American confidence in banks is at a record low, and this is translating into serious customer action, leaving banks scrambling to find ways to gain and retain customers. For example, one out of ten bank customers switched their main banking institution last year, a J.D. Power and Associates survey found. But that isn't the only way the banking landscape is changing. Keep reading to find out more.
In 2007, before the recession hit, 41 percent of Americans reported having a "great deal" or "quite a lot" of confidence in U.S. banks, according to Gallup.com.
As of June 2012, only 21 percent of Americans have confidence in banks, the lowest in 30 years.
Historically, 42 percent of Americans on average have confidence in banks.
Left: A protest outside of a Chicago Wells Fargo.
American confidence in banks, though low, is still higher than American confidence in Congress (13%) and Health Maintenance Organizations (19%).
Banks are about equal to television news when it comes to American confidence, which isn't saying much.
Compare that to the 29 percent of Americans who have great confidence in public schools and the criminal justice system.
Trust in institutions is generally falling across the board.
Photo: Garfield County courthouse, Utah
In 2011, 9.6 percent of bank customers switched their bank, according to a survey by J.D. Power and Associates.
This is true for banks with more than $33 billion in assets.
The J.D. Power and Associates study found that a third of people who switched banks did so because of increased fees.
The study found that poor service and unmet customer expectations were also to blame, according to the L.A. Times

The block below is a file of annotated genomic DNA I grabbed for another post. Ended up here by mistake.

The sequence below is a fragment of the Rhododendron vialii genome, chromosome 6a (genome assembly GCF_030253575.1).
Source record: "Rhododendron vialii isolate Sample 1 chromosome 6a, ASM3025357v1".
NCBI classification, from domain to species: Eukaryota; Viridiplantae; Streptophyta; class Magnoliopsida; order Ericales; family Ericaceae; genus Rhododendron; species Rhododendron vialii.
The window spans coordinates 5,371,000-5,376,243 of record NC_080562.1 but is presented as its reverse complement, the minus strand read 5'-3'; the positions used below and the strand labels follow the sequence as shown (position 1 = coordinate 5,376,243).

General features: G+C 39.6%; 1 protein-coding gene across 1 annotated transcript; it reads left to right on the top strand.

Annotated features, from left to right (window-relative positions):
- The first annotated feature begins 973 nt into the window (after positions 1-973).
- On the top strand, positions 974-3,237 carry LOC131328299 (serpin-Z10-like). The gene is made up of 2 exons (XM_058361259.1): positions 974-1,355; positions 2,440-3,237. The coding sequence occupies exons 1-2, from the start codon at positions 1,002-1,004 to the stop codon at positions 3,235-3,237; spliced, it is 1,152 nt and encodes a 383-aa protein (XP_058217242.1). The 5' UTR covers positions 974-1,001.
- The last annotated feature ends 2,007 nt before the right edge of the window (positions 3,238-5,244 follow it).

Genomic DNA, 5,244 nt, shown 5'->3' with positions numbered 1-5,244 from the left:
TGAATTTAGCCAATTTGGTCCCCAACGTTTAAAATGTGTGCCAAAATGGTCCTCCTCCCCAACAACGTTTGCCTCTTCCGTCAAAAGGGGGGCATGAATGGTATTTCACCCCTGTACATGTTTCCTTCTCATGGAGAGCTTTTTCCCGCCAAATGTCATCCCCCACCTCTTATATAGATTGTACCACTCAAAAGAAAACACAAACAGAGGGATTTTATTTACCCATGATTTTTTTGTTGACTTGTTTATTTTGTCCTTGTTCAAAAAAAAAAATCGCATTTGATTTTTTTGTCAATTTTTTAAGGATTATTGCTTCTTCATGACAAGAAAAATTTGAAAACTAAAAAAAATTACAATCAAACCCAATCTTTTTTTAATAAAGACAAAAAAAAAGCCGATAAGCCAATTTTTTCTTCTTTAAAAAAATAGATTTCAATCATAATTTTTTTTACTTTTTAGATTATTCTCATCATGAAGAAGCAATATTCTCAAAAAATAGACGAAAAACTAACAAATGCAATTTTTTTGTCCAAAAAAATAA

As of 2012, Gallup.com reported that 35 percent of people reported having very little or no confidence in banks.
There are more people who feel this way than who have a great deal of confidence in banks (21 %), according to Gallup.
Photo: A protest last year in Oakland.
Confidence in banks varies across the country. The Midwest has the lowest confidence, declining from 27 percent of people having confidence in banks to 17 percent since last year.
Photo: The Bank of America Tower in San Francisco.
In June of 2012 Federal Reserve Board Chairman Ben Bernanke told the Joint Economic Committee of Congress that "Banking and financial conditions in the United States have improved significantly since the depths of the [financial] crisis," according to Gallup.com.
Banks are struggling to regain the public confidence of decades past, which at times tripled what it is today.
Photo: An old bank teller counter.
In 2010, 8.7 percent of customers said they switched their primary bank, according to another J.D. Power and Associates report.
But last year, according to J.D. Power and Associate vice president of financial service practice Rockwell Clancy, the biggest reason people were leaving their banks was not fees, but because of changes in life circumstances, though fees did play a role.
According to a different J.D. Power and Associate report, people do a little more research now than before when choosing a bank, looking at about 2 banks on average.
In 2010, people who switched banks only considered about 1.6 banks on average.
Americans seem to be more anxious to find the right bank.
Only 43 percent of customers who purchased a banking product did so from their own bank in 2011.
Photo: A Chase bank in McAllen, TX.
Only .9 percent of people defected from a small bank or credit union this year.
This is a stark difference from last year, when 8.8 percent of small bank and credit union customers defected.
photo: America's Credit Union Museum in Manchester, New Hampshire
Back in the late 80s, Americans could put their money in a regular savings account and receive five percent interest off of it. Now that percentage is below one percent.
CD rates also used to give above 5 percent interest, and now are much less, sitting at just over 1 percent for 5 year yields, according to bankrate.com.
Photo: A bank in Paris.